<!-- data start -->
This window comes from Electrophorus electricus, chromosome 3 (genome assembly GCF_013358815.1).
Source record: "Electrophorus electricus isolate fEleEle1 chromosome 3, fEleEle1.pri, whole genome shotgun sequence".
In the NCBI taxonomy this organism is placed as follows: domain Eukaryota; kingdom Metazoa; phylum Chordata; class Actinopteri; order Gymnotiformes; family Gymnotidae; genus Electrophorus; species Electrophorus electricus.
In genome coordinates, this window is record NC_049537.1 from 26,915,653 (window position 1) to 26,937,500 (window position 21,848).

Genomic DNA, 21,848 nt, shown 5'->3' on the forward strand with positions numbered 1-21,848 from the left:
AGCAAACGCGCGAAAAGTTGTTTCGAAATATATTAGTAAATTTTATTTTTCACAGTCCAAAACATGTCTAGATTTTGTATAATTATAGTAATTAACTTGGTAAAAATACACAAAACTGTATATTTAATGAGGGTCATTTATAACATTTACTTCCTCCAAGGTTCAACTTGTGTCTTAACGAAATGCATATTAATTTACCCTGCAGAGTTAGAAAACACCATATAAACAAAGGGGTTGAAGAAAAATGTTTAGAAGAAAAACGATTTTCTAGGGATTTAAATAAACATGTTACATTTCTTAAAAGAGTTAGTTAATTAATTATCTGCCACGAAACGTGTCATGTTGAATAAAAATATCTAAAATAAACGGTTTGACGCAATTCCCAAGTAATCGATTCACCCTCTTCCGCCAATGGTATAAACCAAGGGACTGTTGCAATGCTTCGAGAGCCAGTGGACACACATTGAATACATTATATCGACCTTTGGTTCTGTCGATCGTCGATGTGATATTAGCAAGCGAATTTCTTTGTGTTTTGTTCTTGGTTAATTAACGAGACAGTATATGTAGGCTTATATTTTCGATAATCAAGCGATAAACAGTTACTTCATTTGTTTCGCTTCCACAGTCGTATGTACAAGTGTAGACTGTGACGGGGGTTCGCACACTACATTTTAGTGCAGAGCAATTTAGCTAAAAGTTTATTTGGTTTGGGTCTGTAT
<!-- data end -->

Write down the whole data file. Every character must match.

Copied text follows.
This window comes from Electrophorus electricus, chromosome 3 (genome assembly GCF_013358815.1).
Source record: "Electrophorus electricus isolate fEleEle1 chromosome 3, fEleEle1.pri, whole genome shotgun sequence".
In the NCBI taxonomy this organism is placed as follows: domain Eukaryota; kingdom Metazoa; phylum Chordata; class Actinopteri; order Gymnotiformes; family Gymnotidae; genus Electrophorus; species Electrophorus electricus.
In genome coordinates, this window is record NC_049537.1 from 26,915,653 (window position 1) to 26,937,500 (window position 21,848).

Genomic DNA, 21,848 nt, shown 5'->3' on the forward strand with positions numbered 1-21,848 from the left:
AGCAAACGCGCGAAAAGTTGTTTCGAAATATATTAGTAAATTTTATTTTTCACAGTCCAAAACATGTCTAGATTTTGTATAATTATAGTAATTAACTTGGTAAAAATACACAAAACTGTATATTTAATGAGGGTCATTTATAACATTTACTTCCTCCAAGGTTCAACTTGTGTCTTAACGAAATGCATATTAATTTACCCTGCAGAGTTAGAAAACACCATATAAACAAAGGGGTTGAAGAAAAATGTTTAGAAGAAAAACGATTTTCTAGGGATTTAAATAAACATGTTACATTTCTTAAAAGAGTTAGTTAATTAATTATCTGCCACGAAACGTGTCATGTTGAATAAAAATATCTAAAATAAACGGTTTGACGCAATTCCCAAGTAATCGATTCACCCTCTTCCGCCAATGGTATAAACCAAGGGACTGTTGCAATGCTTCGAGAGCCAGTGGACACACATTGAATACATTATATCGACCTTTGGTTCTGTCGATCGTCGATGTGATATTAGCAAGCGAATTTCTTTGTGTTTTGTTCTTGGTTAATTAACGAGACAGTATATGTAGGCTTATATTTTCGATAATCAAGCGATAAACAGTTACTTCATTTGTTTCGCTTCCACAGTCGTATGTACAAGTGTAGACTGTGACGGGGGTTCGCACACTACATTTTAGTGCAGAGCAATTTAGCTAAAAGTTTATTTGGTTTGGGTCTGTAT